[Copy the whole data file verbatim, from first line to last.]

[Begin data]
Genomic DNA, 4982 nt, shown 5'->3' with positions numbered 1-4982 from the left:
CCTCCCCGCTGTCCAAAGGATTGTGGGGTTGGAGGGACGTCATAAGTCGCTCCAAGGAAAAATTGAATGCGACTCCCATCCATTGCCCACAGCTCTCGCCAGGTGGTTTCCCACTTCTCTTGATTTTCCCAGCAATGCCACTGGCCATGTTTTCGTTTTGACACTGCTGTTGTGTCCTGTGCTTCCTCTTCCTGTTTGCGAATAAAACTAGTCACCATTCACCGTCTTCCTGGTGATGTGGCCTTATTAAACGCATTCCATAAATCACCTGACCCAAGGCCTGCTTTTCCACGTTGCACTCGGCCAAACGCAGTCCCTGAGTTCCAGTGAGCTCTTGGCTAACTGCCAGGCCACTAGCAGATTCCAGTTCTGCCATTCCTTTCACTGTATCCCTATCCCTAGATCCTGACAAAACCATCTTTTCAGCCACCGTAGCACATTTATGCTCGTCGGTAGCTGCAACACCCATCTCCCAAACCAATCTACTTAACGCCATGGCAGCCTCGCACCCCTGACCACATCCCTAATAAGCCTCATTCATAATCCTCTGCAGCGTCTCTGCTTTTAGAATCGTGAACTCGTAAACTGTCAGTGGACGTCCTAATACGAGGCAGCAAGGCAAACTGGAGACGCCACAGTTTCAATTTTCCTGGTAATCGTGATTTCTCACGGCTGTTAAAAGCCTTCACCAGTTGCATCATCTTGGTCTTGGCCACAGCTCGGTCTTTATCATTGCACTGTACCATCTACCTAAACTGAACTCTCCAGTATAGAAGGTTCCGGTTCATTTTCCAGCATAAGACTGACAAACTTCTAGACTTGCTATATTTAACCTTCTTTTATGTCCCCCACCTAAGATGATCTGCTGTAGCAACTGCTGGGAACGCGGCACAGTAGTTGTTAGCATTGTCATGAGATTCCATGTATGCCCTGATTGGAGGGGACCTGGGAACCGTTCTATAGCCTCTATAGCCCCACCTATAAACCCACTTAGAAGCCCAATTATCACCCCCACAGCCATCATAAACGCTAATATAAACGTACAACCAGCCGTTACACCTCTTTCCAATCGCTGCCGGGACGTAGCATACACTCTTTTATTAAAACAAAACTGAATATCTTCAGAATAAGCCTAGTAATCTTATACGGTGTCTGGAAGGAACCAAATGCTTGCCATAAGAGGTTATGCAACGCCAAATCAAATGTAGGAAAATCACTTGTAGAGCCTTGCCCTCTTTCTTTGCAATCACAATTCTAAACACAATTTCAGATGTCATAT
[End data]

Genomic DNA, 4982 nt, shown 5'->3' with positions numbered 1-4982 from the left:
CCTCCCCGCTGTCCAAAGGATTGTGGGGTTGGAGGGACGTCATAAGTCGCTCCAAGGAAAAATTGAATGCGACTCCCATCCATTGCCCACAGCTCTCGCCAGGTGGTTTCCCACTTCTCTTGATTTTCCCAGCAATGCCACTGGCCATGTTTTCGTTTTGACACTGCTGTTGTGTCCTGTGCTTCCTCTTCCTGTTTGCGAATAAAACTAGTCACCATTCACCGTCTTCCTGGTGATGTGGCCTTATTAAACGCATTCCATAAATCACCTGACCCAAGGCCTGCTTTTCCACGTTGCACTCGGCCAAACGCAGTCCCTGAGTTCCAGTGAGCTCTTGGCTAACTGCCAGGCCACTAGCAGATTCCAGTTCTGCCATTCCTTTCACTGTATCCCTATCCCTAGATCCTGACAAAACCATCTTTTCAGCCACCGTAGCACATTTATGCTCGTCGGTAGCTGCAACACCCATCTCCCAAACCAATCTACTTAACGCCATGGCAGCCTCGCACCCCTGACCACATCCCTAATAAGCCTCATTCATAATCCTCTGCAGCGTCTCTGCTTTTAGAATCGTGAACTCGTAAACTGTCAGTGGACGTCCTAATACGAGGCAGCAAGGCAAACTGGAGACGCCACAGTTTCAATTTTCCTGGTAATCGTGATTTCTCACGGCTGTTAAAAGCCTTCACCAGTTGCATCATCTTGGTCTTGGCCACAGCTCGGTCTTTATCATTGCACTGTACCATCTACCTAAACTGAACTCTCCAGTATAGAAGGTTCCGGTTCATTTTCCAGCATAAGACTGACAAACTTCTAGACTTGCTATATTTAACCTTCTTTTATGTCCCCCACCTAAGATGATCTGCTGTAGCAACTGCTGGGAACGCGGCACAGTAGTTGTTAGCATTGTCATGAGATTCCATGTATGCCCTGATTGGAGGGGACCTGGGAACCGTTCTATAGCCTCTATAGCCCCACCTATAAACCCACTTAGAAGCCCAATTATCACCCCCACAGCCATCATAAACGCTAATATAAACGTACAACCAGCCGTTACACCTCTTTCCAATCGCTGCCGGGACGTAGCATACACTCTTTTATTAAAACAAAACTGAATATCTTCAGAATAAGCCTAGTAATCTTATACGGTGTCTGGAAGGAACCAAATGCTTGCCATAAGAGGTTATGCAACGCCAAATCAAATGTAGGAAAATCACTTGTAGAGCCTTGCCCTCTTTCTTTGCAATCACAATTCTAAACACAATTTCAGATGTCATAT